Georgiaville Pond likely to stay low into summer

Georgiaville Pond likely to stay low into summer

SMITHFIELD - The water level at Georgiaville Pond, a contentious issue over the past year, will apparently remain low longer than anticipated, since the contractor doing dam repairs there is seeking a 60-day extension to complete the work because of harsh weather conditions during the winter.

The Town Council will take up the request from J. H. Lynch & Sons at its April 1 meeting, according to Town Manager Dennis Finlay.

The pond, a major recreational resource and home to the town beach, is normally lowered up to four feet each winter to expose invasive weeds to killing frost, a practice that had produced disagreements among pondside residents.

This year, the 90-acre pond was drawn down much further, to about half its usual surface area, to accommodate repair work under a $420,000 contract calling for "substantial" completion by May 1, according to Town Engineer Kevin Cleary.

The proposed delay brought criticism at the council's March 18 meeting from Donald Burns, chairman of the town's Conservation Commission, who said he was speaking not on behalf of the commission, but as a pond area resident. He said he understands that winter conditions may have contributed to a delay, but "not 60 days worth."

Asserting that he has seen no one working there even on good-weather days, Burns told the council, "I hope you take a good hard look at things."

The repair project includes replacement of antiquated spillway mechanisms that make it difficult to control the depth of the man-made pond whose outlet is on the Woonasquatucket River.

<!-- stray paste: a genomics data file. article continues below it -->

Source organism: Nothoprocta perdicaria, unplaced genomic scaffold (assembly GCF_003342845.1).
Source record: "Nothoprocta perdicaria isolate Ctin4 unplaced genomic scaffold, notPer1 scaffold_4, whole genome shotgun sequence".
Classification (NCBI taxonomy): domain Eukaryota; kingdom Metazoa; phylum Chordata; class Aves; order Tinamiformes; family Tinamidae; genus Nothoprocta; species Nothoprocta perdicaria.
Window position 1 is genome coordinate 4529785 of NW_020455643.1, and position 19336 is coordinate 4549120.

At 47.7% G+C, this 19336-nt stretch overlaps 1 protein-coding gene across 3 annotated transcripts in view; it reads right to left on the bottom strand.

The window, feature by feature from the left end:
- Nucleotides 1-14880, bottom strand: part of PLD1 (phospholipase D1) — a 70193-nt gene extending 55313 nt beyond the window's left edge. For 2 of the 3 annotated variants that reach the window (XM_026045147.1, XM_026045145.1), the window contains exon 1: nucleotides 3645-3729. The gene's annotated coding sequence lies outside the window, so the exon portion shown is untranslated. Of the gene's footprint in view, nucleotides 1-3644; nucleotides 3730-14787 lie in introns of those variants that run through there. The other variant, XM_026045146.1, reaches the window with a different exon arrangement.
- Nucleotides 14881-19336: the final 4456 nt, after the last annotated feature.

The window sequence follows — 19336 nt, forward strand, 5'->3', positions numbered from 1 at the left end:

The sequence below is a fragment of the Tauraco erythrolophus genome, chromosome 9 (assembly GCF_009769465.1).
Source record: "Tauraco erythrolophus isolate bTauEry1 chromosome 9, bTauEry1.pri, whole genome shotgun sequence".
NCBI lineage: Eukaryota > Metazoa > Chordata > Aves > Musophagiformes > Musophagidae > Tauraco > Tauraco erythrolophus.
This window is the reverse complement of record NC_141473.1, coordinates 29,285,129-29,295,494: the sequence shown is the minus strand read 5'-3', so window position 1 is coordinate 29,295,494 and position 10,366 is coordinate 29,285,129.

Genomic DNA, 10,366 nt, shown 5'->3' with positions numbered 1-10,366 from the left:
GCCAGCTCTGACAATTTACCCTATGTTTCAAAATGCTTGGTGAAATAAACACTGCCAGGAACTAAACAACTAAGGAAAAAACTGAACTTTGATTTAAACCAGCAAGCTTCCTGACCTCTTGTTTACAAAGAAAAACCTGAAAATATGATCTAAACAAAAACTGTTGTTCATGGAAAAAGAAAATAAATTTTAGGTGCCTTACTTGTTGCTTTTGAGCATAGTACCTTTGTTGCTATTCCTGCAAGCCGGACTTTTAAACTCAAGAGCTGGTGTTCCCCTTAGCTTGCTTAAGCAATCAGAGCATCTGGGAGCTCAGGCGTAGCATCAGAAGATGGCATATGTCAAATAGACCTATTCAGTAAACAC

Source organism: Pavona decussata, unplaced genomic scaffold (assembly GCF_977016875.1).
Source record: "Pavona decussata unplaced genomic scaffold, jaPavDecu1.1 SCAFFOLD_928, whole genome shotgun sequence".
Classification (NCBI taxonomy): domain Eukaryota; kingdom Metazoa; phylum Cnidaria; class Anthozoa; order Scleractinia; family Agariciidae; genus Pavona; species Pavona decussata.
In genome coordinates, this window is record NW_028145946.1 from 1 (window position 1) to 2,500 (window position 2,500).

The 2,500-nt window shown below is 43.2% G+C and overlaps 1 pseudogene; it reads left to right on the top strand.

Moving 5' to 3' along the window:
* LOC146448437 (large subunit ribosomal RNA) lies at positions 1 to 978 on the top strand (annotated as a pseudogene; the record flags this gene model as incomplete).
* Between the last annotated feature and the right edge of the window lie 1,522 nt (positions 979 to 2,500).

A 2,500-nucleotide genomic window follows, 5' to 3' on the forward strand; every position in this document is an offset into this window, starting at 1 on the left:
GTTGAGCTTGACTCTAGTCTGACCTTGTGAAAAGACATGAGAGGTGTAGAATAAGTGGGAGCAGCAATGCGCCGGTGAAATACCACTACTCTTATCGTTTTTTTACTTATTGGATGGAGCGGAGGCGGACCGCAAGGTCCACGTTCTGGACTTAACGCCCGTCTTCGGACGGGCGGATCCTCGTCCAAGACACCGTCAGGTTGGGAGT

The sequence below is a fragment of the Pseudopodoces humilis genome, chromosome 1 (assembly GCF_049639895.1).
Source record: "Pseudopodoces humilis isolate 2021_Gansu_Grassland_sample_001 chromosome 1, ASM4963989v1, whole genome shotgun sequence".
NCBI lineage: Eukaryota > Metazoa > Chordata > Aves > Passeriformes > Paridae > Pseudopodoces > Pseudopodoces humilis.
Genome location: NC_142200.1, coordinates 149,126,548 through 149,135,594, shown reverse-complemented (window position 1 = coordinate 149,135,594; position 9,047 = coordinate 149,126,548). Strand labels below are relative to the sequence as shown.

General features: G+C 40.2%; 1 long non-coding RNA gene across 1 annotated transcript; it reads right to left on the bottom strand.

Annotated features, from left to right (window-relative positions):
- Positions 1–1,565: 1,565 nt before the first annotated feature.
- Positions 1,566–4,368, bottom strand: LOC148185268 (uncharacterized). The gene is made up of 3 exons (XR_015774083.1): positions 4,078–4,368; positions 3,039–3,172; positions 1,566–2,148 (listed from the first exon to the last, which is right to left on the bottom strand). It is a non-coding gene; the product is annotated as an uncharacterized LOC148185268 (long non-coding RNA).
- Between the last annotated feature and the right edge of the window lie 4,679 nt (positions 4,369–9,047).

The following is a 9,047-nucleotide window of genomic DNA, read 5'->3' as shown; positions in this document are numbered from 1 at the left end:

At times, the annual drawdowns have allowed the pond level to drop more than the four-foot maximum permitted by the State Department of Environmental Management, according to Cleary.

Conflicting opinion on the routine drawdowns surfaced last year among pond area residents.

Some asserted that exposure to frost is the most economical way to kill unwanted plants that are choking the waterway, while others said the drawdowns continue too long, create ugly mudholes, and curtail winter recreation.

During one discussion, Council President Alberto LaGreca Jr. said he hoped a management plan could be developed to address such issues that might also apply to other ponds in town.

When the dam repair contract was awarded in November, engineer Cleary said Lynch's bid represented considerable savings over the original estimate of $525,000 and would allow construction of an optional $55,000 gatehouse at the dam.

He said the contractor on March 5 asked for an extension of the substantial completion date to July 2.

Cleary said that under that timeline, refilling of the pond would begin about June 1 and would take about a week, although that could vary with weather conditions.

He said the contractor lost virtually all of February and the first two weeks of this month because of the severe winter.

The contract includes a penalty of $1,200 a day for lateness of substantial completion, with actual assessment of the fine at the discretion of the Town Council, Cleary said.

Comments

Typical, Seems to me everything is considered a scam? Must be a Rhode Island thing? Oh wait could it be a Union scam! A 60 day extension doesn't mean it will take another 60 days but taking into consideration the harsh winter we have experienced, it definetley doesn't seem unreasonable! Or is the town just that desperate to reap the $1200.00 a day penalty from the contractor??